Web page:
Within academic disciplines, knowledge-claims are socially validated through negotiation and eventual consensus among experts, with recognition and esteem accruing to those scientists who, in Merton’s words, “have made genuinely original contributions to the common stock of knowledge” (1957/1973: 293). Writing in the field of biology, Myers (1990) shows how knowledge-claims are negotiated and, thus, socially constructed through the peer-review process, with its characteristic exchange of referee comments and author revisions. He illustrates this by analyzing the transformation and ultimate denouement of two manuscripts, each of which was revised multiple times in response to referees’ criticisms before being accepted for publication. In doing so, he describes the negotiations that unfold as the manuscripts’ authors try to make their claims to originality as strong as possible and the referees attempt to place the authors’ assertions within a body of existing literature. Myers documents that such negotiations are flexible, but only within limits. Authors must claim some minimum level of novelty (or have their work dismissed as unoriginal). At the same time, however, if they venture too far beyond a discipline’s established knowledge structure, they risk the charge that their work is irrelevant to existing research and, thus, unworthy of publication.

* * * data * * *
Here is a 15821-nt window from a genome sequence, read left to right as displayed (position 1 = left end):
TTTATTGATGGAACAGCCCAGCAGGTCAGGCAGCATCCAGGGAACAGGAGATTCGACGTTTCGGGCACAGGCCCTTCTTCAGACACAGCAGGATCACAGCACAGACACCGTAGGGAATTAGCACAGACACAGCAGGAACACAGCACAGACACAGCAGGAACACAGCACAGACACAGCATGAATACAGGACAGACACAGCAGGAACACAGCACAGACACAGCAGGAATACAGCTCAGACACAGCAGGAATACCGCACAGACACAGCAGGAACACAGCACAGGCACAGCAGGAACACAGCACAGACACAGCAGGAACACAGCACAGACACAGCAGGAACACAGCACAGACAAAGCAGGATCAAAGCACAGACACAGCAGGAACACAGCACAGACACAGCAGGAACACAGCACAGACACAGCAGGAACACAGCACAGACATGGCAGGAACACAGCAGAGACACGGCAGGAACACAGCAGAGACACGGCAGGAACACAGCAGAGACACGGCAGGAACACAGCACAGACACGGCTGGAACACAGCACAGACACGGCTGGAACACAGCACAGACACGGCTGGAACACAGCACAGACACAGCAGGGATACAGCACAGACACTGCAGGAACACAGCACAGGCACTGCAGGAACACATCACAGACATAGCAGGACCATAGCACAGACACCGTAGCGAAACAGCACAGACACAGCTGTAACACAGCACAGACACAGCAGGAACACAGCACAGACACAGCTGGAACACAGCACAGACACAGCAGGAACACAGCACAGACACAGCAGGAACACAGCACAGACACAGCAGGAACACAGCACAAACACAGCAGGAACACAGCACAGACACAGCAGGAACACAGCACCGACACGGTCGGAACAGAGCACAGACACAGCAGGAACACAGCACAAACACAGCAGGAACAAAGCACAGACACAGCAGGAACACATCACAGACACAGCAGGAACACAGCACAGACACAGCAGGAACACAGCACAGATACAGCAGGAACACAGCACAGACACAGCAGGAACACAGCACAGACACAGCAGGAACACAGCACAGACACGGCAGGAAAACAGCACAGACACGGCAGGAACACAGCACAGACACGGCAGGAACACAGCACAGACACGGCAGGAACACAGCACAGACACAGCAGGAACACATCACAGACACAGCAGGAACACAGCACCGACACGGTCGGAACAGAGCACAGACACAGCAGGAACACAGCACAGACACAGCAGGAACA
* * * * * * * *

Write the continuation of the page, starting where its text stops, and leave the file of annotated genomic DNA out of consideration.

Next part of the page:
Let’s bring in an example directly relevant to Jesus mythicism. Here is what Mike Bird, one of the editors of the academic Journal for the Study of the Historical Jesus wrote:
I serve on the editorial board for the Journal for the Study of the Historical Jesus, where we have an editorial team of people from all faiths and none, celebrated experts in their fields; and I can tell you that the Jesus mythicist nonsense would never get a foot in the door of a peer-reviewed journal committed to the academic study of the historical Jesus.
That’s as blunt as can be. No caveats to allow for an original or methodologically sound argument. Just a big red No sign on the door. (The remainder of Bird’s article is riddled with blatant misrepresentation of Lataster’s book but that’s another story. He makes it very clear that mythicism is to be excluded from any academic discussion without any acknowledgement that there could possibly be anything new to say about it since it first appeared over 100 years ago.)